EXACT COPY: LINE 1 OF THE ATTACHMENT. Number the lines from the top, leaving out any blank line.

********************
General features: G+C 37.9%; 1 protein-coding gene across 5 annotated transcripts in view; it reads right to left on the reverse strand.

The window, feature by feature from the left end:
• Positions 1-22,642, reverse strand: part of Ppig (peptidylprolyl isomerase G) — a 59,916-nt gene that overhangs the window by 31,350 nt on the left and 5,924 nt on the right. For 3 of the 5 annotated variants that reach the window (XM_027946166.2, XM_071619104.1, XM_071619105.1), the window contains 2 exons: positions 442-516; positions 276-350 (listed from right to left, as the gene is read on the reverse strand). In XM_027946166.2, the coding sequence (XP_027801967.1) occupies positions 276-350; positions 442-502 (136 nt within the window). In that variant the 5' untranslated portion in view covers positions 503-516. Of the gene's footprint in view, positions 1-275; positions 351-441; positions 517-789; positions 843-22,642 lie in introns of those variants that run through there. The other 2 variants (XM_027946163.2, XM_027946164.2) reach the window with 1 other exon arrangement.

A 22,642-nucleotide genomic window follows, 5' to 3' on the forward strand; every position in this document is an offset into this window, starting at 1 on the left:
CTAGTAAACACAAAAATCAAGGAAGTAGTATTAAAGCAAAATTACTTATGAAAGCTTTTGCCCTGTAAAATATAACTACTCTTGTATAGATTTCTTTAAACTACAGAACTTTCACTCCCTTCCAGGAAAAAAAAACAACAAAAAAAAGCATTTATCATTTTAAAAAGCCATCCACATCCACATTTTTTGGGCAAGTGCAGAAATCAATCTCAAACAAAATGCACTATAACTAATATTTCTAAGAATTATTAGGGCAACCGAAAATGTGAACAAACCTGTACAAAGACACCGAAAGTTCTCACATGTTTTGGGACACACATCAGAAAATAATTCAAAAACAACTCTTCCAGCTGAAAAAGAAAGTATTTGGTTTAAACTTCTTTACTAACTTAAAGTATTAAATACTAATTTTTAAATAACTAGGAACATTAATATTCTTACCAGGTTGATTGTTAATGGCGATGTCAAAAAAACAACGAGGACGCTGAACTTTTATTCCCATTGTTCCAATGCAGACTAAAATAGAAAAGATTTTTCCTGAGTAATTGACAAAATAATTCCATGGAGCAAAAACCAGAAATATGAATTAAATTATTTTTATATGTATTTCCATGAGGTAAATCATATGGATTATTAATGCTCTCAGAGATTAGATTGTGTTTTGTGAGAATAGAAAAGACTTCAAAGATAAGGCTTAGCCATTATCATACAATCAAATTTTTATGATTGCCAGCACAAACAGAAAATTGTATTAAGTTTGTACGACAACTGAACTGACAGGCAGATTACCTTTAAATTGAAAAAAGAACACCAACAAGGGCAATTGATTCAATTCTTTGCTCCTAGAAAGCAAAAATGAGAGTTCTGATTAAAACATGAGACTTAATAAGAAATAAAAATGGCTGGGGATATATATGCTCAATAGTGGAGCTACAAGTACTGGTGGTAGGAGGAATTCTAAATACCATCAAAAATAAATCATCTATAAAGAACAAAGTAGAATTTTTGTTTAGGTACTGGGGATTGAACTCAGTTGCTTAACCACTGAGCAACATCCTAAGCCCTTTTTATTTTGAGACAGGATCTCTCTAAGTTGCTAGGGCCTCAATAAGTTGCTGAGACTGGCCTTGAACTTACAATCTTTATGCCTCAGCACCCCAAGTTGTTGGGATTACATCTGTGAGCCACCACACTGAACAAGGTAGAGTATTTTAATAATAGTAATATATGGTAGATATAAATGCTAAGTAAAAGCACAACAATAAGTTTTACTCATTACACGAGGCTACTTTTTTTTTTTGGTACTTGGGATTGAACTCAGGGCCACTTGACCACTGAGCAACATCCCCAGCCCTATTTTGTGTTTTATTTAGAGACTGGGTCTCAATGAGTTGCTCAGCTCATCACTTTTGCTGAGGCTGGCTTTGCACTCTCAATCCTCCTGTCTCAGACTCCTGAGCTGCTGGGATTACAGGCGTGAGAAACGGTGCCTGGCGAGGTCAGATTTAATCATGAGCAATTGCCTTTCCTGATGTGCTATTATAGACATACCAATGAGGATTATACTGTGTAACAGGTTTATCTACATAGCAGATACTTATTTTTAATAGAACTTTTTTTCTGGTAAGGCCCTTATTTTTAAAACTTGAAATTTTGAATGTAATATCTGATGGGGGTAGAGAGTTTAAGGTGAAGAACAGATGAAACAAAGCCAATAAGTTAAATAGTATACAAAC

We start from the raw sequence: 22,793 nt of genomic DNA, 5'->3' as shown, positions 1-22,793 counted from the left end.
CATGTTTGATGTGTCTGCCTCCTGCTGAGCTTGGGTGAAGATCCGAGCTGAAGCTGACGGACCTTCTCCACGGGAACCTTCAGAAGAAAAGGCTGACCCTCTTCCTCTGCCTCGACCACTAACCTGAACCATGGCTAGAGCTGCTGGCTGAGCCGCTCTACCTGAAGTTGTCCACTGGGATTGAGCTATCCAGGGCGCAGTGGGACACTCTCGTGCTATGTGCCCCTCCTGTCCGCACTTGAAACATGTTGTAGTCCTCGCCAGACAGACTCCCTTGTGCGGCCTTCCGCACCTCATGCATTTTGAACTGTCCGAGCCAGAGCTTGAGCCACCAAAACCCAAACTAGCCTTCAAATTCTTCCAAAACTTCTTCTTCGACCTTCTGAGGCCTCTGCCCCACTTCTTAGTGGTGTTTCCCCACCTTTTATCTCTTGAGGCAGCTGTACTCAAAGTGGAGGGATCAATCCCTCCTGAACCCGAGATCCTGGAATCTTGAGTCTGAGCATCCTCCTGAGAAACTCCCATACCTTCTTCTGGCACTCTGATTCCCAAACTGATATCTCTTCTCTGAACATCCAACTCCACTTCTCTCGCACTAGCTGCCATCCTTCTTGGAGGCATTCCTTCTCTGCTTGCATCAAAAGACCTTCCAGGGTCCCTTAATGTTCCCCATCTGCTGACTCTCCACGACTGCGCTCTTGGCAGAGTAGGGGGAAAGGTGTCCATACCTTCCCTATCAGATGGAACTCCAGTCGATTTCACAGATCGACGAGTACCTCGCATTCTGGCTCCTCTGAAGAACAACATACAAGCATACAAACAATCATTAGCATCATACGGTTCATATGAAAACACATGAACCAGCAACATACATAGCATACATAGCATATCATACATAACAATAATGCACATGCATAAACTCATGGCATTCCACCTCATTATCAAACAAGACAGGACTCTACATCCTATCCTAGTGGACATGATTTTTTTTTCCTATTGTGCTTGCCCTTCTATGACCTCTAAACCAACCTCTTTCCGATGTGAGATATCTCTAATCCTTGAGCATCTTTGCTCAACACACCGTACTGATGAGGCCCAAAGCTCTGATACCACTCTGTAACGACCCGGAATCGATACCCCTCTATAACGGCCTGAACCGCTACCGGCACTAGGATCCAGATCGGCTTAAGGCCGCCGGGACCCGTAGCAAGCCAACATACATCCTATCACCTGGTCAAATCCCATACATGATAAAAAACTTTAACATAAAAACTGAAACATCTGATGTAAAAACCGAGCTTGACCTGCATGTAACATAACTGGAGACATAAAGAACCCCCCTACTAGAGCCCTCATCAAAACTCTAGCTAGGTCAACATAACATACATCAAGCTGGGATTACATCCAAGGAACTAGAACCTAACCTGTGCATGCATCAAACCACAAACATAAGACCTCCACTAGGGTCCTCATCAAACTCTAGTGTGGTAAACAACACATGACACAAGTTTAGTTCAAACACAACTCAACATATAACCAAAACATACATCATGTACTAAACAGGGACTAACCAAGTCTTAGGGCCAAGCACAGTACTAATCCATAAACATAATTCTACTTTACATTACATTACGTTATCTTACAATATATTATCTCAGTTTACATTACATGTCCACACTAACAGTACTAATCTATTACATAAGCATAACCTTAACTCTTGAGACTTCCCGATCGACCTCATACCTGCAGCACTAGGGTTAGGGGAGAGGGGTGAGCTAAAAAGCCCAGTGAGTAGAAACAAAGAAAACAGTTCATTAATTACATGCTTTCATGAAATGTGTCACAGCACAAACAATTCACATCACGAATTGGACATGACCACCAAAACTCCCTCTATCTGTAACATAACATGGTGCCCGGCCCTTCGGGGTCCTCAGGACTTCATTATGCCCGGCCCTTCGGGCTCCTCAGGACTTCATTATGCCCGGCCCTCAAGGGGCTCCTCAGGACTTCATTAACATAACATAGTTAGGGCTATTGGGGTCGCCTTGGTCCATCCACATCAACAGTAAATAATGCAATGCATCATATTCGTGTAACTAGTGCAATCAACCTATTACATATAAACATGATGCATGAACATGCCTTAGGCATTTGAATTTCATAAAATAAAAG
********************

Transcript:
General features: G+C 37.9%; 1 protein-coding gene across 5 annotated transcripts in view; it reads right to left on the reverse strand.